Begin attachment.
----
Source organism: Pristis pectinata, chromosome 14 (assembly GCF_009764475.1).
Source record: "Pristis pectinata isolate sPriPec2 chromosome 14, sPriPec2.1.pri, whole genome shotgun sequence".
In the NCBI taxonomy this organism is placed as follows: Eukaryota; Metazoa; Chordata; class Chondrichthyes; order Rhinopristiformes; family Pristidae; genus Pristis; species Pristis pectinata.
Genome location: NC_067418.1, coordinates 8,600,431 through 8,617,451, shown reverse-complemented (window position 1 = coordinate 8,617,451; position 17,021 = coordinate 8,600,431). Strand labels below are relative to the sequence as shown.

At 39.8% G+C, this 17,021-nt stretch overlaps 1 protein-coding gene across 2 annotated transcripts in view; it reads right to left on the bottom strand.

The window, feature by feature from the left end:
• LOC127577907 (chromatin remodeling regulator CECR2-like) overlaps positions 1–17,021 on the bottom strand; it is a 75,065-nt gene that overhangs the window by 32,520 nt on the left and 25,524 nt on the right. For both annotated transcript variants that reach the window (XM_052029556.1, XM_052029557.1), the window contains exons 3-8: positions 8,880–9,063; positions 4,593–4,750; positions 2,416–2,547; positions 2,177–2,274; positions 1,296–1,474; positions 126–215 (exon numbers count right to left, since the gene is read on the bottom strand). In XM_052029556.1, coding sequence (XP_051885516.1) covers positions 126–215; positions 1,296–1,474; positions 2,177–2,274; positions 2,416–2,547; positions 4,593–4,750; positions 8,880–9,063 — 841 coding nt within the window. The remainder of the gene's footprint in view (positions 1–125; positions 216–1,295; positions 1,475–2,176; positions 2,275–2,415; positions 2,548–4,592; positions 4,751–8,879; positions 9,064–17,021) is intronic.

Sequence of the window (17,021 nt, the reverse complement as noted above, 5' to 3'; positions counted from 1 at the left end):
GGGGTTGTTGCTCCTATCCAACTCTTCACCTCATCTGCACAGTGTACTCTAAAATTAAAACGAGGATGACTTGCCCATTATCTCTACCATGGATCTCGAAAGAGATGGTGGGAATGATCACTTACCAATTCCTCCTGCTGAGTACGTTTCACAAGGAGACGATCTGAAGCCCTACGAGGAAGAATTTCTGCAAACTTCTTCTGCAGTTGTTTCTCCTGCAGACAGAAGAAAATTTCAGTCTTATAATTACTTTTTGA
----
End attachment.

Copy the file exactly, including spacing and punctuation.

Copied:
Source organism: Pristis pectinata, chromosome 14 (assembly GCF_009764475.1).
Source record: "Pristis pectinata isolate sPriPec2 chromosome 14, sPriPec2.1.pri, whole genome shotgun sequence".
In the NCBI taxonomy this organism is placed as follows: Eukaryota; Metazoa; Chordata; class Chondrichthyes; order Rhinopristiformes; family Pristidae; genus Pristis; species Pristis pectinata.
Genome location: NC_067418.1, coordinates 8,600,431 through 8,617,451, shown reverse-complemented (window position 1 = coordinate 8,617,451; position 17,021 = coordinate 8,600,431). Strand labels below are relative to the sequence as shown.

At 39.8% G+C, this 17,021-nt stretch overlaps 1 protein-coding gene across 2 annotated transcripts in view; it reads right to left on the bottom strand.

The window, feature by feature from the left end:
• LOC127577907 (chromatin remodeling regulator CECR2-like) overlaps positions 1–17,021 on the bottom strand; it is a 75,065-nt gene that overhangs the window by 32,520 nt on the left and 25,524 nt on the right. For both annotated transcript variants that reach the window (XM_052029556.1, XM_052029557.1), the window contains exons 3-8: positions 8,880–9,063; positions 4,593–4,750; positions 2,416–2,547; positions 2,177–2,274; positions 1,296–1,474; positions 126–215 (exon numbers count right to left, since the gene is read on the bottom strand). In XM_052029556.1, coding sequence (XP_051885516.1) covers positions 126–215; positions 1,296–1,474; positions 2,177–2,274; positions 2,416–2,547; positions 4,593–4,750; positions 8,880–9,063 — 841 coding nt within the window. The remainder of the gene's footprint in view (positions 1–125; positions 216–1,295; positions 1,475–2,176; positions 2,275–2,415; positions 2,548–4,592; positions 4,751–8,879; positions 9,064–17,021) is intronic.

Sequence of the window (17,021 nt, the reverse complement as noted above, 5' to 3'; positions counted from 1 at the left end):
GGGGTTGTTGCTCCTATCCAACTCTTCACCTCATCTGCACAGTGTACTCTAAAATTAAAACGAGGATGACTTGCCCATTATCTCTACCATGGATCTCGAAAGAGATGGTGGGAATGATCACTTACCAATTCCTCCTGCTGAGTACGTTTCACAAGGAGACGATCTGAAGCCCTACGAGGAAGAATTTCTGCAAACTTCTTCTGCAGTTGTTTCTCCTGCAGACAGAAGAAAATTTCAGTCTTATAATTACTTTTTGA